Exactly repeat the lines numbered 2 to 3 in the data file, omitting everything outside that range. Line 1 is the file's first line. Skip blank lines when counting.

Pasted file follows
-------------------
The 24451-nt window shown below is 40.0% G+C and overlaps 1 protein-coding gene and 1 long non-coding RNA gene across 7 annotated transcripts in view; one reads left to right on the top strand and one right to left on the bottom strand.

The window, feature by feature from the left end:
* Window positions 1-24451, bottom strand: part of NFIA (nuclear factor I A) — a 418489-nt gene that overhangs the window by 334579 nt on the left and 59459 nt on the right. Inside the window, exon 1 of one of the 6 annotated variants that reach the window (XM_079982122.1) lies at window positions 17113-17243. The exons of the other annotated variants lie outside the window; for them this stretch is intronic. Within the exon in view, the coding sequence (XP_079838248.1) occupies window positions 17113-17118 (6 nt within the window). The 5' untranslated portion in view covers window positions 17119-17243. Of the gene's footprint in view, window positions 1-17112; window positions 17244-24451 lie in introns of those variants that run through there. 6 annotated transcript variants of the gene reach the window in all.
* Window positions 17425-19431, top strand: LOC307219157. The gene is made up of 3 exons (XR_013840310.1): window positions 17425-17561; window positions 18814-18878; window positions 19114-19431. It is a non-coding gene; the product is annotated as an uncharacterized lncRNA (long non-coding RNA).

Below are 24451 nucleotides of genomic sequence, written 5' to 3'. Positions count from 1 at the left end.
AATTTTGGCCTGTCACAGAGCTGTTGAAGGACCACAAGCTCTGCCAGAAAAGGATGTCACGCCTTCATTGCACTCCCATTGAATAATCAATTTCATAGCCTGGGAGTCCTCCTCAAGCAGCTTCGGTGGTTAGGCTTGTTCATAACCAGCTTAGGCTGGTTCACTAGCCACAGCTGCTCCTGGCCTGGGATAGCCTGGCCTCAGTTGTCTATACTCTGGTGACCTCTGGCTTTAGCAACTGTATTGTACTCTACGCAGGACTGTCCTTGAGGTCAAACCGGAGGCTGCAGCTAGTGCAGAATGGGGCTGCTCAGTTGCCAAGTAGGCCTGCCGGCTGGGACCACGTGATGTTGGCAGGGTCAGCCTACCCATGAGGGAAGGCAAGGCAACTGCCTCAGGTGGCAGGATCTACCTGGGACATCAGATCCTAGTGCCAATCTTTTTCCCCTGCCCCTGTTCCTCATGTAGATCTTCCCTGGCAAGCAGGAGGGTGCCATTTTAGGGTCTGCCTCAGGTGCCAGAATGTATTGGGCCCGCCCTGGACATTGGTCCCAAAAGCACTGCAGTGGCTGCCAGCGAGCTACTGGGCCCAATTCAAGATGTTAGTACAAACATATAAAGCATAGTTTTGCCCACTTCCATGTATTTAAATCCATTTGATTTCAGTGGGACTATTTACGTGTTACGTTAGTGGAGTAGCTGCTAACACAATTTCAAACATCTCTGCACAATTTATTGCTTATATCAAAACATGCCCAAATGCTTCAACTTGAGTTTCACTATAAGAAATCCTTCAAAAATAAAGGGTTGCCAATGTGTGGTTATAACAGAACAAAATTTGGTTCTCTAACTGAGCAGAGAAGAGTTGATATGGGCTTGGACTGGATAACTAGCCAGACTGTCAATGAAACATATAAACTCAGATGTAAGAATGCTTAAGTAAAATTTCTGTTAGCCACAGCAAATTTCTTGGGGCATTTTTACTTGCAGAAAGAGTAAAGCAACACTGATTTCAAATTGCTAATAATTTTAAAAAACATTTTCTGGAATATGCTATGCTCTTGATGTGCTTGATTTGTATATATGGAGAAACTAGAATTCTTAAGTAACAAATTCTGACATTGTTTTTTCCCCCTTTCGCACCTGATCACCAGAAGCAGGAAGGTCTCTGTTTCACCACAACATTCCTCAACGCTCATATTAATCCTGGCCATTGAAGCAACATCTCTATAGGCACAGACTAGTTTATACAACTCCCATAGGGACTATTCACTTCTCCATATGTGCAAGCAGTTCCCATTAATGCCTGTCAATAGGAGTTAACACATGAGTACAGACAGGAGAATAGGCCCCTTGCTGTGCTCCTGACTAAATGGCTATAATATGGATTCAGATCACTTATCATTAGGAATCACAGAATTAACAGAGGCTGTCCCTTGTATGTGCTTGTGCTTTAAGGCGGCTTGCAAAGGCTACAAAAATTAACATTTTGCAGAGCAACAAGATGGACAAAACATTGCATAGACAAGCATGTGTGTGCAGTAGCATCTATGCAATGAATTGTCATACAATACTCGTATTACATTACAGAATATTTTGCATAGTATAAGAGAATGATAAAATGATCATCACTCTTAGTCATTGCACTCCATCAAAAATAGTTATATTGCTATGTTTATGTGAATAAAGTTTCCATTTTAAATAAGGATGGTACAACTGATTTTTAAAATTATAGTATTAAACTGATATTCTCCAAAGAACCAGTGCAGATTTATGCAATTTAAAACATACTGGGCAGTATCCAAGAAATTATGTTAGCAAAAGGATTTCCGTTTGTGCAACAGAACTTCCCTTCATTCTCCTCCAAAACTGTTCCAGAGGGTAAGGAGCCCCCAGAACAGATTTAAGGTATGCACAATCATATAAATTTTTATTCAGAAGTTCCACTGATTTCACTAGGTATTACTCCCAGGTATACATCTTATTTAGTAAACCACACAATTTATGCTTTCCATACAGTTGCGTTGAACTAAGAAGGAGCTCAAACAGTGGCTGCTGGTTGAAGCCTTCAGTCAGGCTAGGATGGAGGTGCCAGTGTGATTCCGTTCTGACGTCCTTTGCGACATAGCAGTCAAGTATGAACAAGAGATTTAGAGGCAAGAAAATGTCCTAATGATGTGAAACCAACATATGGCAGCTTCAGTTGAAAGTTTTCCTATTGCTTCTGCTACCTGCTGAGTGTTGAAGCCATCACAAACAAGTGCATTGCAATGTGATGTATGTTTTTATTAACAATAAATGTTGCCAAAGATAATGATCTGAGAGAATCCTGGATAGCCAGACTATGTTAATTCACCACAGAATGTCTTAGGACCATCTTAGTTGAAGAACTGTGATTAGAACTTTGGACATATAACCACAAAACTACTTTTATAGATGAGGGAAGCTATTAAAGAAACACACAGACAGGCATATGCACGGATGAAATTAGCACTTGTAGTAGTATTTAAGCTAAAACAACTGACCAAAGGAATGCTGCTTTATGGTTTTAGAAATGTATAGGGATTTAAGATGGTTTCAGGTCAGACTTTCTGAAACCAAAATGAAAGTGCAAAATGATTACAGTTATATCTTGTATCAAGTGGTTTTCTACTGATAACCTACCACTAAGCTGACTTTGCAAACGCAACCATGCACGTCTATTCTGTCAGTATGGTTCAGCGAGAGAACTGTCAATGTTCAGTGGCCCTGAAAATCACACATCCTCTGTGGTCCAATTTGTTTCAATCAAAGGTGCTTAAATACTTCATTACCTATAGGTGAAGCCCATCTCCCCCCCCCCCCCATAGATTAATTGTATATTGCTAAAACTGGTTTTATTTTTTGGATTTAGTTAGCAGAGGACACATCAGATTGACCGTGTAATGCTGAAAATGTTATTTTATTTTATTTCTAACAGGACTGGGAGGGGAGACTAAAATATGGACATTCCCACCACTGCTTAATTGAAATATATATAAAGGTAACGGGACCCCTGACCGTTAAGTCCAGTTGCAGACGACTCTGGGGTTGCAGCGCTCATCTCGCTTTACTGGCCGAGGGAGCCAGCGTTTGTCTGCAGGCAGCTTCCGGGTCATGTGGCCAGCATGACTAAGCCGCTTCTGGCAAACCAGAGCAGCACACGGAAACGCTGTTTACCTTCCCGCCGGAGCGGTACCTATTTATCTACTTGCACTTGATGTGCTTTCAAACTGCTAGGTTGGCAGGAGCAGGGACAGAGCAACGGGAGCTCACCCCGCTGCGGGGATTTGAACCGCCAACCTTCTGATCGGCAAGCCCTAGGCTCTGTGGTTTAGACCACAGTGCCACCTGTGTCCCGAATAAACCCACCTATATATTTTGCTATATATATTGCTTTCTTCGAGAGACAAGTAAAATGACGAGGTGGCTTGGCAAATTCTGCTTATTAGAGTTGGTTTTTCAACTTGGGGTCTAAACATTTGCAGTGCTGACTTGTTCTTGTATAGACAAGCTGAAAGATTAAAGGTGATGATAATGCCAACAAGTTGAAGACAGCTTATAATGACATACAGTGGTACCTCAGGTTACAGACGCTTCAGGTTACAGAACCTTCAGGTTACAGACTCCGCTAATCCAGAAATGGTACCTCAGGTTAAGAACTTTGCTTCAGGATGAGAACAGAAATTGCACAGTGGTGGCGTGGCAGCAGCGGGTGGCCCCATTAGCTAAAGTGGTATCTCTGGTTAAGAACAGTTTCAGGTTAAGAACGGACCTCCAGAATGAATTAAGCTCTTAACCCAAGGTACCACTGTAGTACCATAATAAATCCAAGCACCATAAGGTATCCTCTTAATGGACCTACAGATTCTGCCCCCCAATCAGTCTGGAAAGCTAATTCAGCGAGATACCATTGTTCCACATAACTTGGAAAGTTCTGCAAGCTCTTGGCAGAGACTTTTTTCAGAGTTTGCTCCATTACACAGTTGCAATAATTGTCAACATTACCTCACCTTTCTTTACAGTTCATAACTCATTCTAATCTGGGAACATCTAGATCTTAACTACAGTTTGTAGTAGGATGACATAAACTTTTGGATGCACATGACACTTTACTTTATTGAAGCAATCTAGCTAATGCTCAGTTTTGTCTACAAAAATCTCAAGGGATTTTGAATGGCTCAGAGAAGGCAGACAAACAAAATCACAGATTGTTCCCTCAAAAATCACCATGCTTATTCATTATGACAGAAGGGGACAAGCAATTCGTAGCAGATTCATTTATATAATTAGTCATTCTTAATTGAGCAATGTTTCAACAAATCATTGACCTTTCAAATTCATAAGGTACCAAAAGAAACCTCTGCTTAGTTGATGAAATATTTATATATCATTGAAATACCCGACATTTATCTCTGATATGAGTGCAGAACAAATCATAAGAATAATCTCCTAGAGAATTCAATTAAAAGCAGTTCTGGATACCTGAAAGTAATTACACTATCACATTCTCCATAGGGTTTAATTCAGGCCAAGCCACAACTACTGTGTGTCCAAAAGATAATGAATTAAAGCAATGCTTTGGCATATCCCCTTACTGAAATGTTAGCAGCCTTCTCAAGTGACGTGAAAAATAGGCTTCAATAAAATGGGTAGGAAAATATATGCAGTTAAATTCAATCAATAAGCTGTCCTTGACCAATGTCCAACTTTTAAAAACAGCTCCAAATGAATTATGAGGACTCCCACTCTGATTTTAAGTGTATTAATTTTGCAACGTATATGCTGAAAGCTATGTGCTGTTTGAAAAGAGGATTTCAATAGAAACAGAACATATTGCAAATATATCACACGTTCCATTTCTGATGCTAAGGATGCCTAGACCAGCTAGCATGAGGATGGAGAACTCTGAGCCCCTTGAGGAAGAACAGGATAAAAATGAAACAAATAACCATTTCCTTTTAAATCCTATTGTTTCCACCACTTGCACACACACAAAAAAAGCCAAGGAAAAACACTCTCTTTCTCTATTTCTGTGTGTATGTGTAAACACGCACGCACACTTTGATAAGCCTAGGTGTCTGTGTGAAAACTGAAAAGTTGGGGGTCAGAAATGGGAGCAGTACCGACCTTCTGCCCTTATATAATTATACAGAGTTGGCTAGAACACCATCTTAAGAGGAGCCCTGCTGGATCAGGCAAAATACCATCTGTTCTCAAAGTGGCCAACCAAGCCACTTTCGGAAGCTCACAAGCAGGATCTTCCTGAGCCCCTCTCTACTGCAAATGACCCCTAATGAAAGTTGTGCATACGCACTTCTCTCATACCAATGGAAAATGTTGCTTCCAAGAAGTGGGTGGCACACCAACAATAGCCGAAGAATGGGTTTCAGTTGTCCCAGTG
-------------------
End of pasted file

The window, feature by feature from the left end:
* Window positions 1-24451, bottom strand: part of NFIA (nuclear factor I A) — a 418489-nt gene that overhangs the window by 334579 nt on the left and 59459 nt on the right. Inside the window, exon 1 of one of the 6 annotated variants that reach the window (XM_079982122.1) lies at window positions 17113-17243. The exons of the other annotated variants lie outside the window; for them this stretch is intronic. Within the exon in view, the coding sequence (XP_079838248.1) occupies window positions 17113-17118 (6 nt within the window). The 5' untranslated portion in view covers window positions 17119-17243. Of the gene's footprint in view, window positions 1-17112; window positions 17244-24451 lie in introns of those variants that run through there. 6 annotated transcript variants of the gene reach the window in all.